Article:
13. Arundel Castle (England): Arundel Castle, situated in West Sussex, has a rich history dating back to the 11th century. This Norman castle, expanded over subsequent centuries, played a role in the English Civil War and has been the family home of the Duke of Norfolk for over 400 years. With its medieval architecture, the castle offers a fascinating glimpse into English history and is surrounded by beautiful gardens. Fun Fact: Arundel Castle has been featured in numerous films and television series, adding to its allure as a historic and cinematic treasure.
  14. Leeds Castle (England): Located in Kent, Leeds Castle is often referred to as the “loveliest castle in the world.” Originally built in the 12th century, the castle evolved over the centuries into a stately home and a popular tourist attraction. Set on an island surrounded by a lake, Leeds Castle offers picturesque views and beautifully landscaped grounds. Fun Fact: Henry VIII visited Leeds Castle with Catherine of Aragon, his first wife, and it later became a residence for six of his queens.
  15. Corfe Castle (England): Perched atop a hill in Dorset, Corfe Castle has a history dating back to the 11th century and played a role in the English Civil War. The castle’s ruins stand as a testament to its former glory, and visitors can explore its grounds and enjoy panoramic views of the surrounding countryside. Fun Fact: Corfe Castle was partially demolished by Parliamentarians after the English Civil War to prevent it from being used again.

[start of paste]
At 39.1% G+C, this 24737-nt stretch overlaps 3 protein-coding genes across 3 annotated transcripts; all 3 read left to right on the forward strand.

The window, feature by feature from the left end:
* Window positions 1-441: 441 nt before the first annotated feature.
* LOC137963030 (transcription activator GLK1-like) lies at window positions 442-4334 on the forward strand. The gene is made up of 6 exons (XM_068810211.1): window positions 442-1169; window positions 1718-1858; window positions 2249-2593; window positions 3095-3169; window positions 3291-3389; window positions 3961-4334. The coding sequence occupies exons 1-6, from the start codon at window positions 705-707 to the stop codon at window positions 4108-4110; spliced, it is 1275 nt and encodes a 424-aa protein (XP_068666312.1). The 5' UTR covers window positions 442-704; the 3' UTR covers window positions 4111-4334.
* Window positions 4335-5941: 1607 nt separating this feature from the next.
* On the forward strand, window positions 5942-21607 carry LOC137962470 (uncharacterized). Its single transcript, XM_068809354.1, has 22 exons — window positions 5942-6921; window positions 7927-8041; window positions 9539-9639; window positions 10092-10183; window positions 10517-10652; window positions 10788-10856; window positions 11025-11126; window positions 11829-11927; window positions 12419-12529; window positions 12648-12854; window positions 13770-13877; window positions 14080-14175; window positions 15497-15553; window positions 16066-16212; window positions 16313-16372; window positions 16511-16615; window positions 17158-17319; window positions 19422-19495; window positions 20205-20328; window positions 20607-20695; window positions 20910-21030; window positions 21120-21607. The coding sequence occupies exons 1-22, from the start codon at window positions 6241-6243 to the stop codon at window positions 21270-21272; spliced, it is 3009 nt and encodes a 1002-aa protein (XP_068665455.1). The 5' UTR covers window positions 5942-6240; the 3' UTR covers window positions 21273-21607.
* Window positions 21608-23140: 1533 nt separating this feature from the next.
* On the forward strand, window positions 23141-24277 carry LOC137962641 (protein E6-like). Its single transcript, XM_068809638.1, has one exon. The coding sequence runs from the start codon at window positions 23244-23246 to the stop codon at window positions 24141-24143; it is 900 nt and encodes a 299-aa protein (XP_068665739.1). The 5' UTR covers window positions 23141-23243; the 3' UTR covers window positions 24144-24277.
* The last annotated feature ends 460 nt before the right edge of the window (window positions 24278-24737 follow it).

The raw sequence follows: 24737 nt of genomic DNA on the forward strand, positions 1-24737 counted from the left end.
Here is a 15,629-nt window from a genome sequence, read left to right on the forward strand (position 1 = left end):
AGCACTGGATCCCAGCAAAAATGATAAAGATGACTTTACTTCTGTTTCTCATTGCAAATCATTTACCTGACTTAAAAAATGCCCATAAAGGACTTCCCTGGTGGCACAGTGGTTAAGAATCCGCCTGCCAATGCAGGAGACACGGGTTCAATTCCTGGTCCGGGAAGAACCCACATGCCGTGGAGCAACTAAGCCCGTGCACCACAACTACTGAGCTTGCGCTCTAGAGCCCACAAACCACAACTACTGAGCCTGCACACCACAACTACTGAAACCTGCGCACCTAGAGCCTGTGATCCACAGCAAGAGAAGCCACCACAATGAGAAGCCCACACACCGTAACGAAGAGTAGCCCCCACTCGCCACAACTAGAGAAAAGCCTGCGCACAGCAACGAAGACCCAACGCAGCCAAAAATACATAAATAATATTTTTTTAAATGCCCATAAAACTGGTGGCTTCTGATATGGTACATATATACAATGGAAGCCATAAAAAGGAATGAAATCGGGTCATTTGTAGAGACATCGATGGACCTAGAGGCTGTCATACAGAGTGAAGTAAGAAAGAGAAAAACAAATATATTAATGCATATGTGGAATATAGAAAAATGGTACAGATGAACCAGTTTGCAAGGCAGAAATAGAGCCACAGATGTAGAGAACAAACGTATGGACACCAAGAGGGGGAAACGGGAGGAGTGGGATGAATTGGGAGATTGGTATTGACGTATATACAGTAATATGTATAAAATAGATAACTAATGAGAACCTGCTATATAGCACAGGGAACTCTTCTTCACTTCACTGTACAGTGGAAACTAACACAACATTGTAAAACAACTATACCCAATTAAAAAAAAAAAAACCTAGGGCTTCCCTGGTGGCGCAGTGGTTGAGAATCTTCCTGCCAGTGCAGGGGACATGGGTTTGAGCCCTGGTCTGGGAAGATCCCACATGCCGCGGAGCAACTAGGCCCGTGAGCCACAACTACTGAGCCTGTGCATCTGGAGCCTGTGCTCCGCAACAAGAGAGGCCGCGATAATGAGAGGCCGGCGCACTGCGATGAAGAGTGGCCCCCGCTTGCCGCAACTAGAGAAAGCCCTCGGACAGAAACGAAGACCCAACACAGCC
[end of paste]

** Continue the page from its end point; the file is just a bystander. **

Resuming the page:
16. Kenilworth Castle (England): Kenilworth Castle, located in Warwickshire, has a rich history spanning from the 11th to the 17th century. Originally a Norman keep, it evolved into a medieval fortress and later a Tudor palace. The castle grounds showcase the ruins of various structures, including the Elizabethan Garden. Fun Fact: During the reign of Elizabeth I, Kenilworth Castle hosted an extravagant 19-day party thrown by Robert Dudley, Earl of Leicester, to win the queen’s favor.
  17. Cardiff Castle (Wales): Situated in the heart of Cardiff, this Norman castle has origins dating back to the 11th century. Cardiff Castle underwent extensive renovations in the 19th century, incorporating a Gothic revival style. Visitors can explore the Castle Apartments, the Norman Keep, and wartime shelters, gaining insight into Welsh and English history. Fun Fact: The castle’s Clock Tower contains a 10-foot statue of the Roman soldier, originally placed there by the Third Marquess of Bute.
  18. Hever Castle (England): Hever Castle in Kent holds historical significance as the childhood home of Anne Boleyn, the second wife of Henry VIII. The castle, dating back to the 13th century, showcases Tudor architecture, beautiful gardens, and a Yew Maze. Fun Fact: Anne Boleyn’s prayer books and personal items are on display in the castle’s Long Gallery, providing a glimpse into her life.These magnificent castles span centuries of history, offering visitors a unique journey through England and Wales, with each fortress revealing tales of royalty, battles, and architectural splendor.

These castles offer a fascinating glimpse into the history and heritage of the United Kingdom, each with its own unique features and stories to tell.

Last Updated on 2 months by Lavania Oluban